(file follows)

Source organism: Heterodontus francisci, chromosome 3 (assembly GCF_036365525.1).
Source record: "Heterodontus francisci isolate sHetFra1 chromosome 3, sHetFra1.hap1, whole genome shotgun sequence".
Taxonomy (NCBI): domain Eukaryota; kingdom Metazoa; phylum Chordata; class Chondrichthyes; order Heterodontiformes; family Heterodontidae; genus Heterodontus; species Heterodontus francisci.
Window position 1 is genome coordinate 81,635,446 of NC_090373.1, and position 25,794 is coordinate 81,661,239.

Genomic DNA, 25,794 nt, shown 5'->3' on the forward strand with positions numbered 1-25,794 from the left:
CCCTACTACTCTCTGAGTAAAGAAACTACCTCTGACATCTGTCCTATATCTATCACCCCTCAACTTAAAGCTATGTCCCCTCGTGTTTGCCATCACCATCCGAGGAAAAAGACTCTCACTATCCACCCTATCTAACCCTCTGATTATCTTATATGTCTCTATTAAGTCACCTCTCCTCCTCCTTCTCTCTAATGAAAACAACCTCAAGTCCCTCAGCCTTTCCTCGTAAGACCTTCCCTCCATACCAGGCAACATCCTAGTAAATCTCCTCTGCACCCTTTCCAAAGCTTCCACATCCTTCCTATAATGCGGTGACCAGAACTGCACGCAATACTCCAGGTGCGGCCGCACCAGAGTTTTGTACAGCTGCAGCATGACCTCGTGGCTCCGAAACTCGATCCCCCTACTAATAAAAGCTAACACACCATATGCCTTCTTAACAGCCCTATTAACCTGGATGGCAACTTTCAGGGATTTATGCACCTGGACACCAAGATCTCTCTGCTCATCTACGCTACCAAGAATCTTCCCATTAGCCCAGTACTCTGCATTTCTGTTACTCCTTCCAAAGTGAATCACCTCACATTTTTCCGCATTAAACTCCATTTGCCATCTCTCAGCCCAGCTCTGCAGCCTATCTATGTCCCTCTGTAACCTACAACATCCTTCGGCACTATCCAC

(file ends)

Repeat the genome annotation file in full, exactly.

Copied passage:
Source organism: Heterodontus francisci, chromosome 3 (assembly GCF_036365525.1).
Source record: "Heterodontus francisci isolate sHetFra1 chromosome 3, sHetFra1.hap1, whole genome shotgun sequence".
Taxonomy (NCBI): domain Eukaryota; kingdom Metazoa; phylum Chordata; class Chondrichthyes; order Heterodontiformes; family Heterodontidae; genus Heterodontus; species Heterodontus francisci.
Window position 1 is genome coordinate 81,635,446 of NC_090373.1, and position 25,794 is coordinate 81,661,239.

Genomic DNA, 25,794 nt, shown 5'->3' on the forward strand with positions numbered 1-25,794 from the left:
CCCTACTACTCTCTGAGTAAAGAAACTACCTCTGACATCTGTCCTATATCTATCACCCCTCAACTTAAAGCTATGTCCCCTCGTGTTTGCCATCACCATCCGAGGAAAAAGACTCTCACTATCCACCCTATCTAACCCTCTGATTATCTTATATGTCTCTATTAAGTCACCTCTCCTCCTCCTTCTCTCTAATGAAAACAACCTCAAGTCCCTCAGCCTTTCCTCGTAAGACCTTCCCTCCATACCAGGCAACATCCTAGTAAATCTCCTCTGCACCCTTTCCAAAGCTTCCACATCCTTCCTATAATGCGGTGACCAGAACTGCACGCAATACTCCAGGTGCGGCCGCACCAGAGTTTTGTACAGCTGCAGCATGACCTCGTGGCTCCGAAACTCGATCCCCCTACTAATAAAAGCTAACACACCATATGCCTTCTTAACAGCCCTATTAACCTGGATGGCAACTTTCAGGGATTTATGCACCTGGACACCAAGATCTCTCTGCTCATCTACGCTACCAAGAATCTTCCCATTAGCCCAGTACTCTGCATTTCTGTTACTCCTTCCAAAGTGAATCACCTCACATTTTTCCGCATTAAACTCCATTTGCCATCTCTCAGCCCAGCTCTGCAGCCTATCTATGTCCCTCTGTAACCTACAACATCCTTCGGCACTATCCAC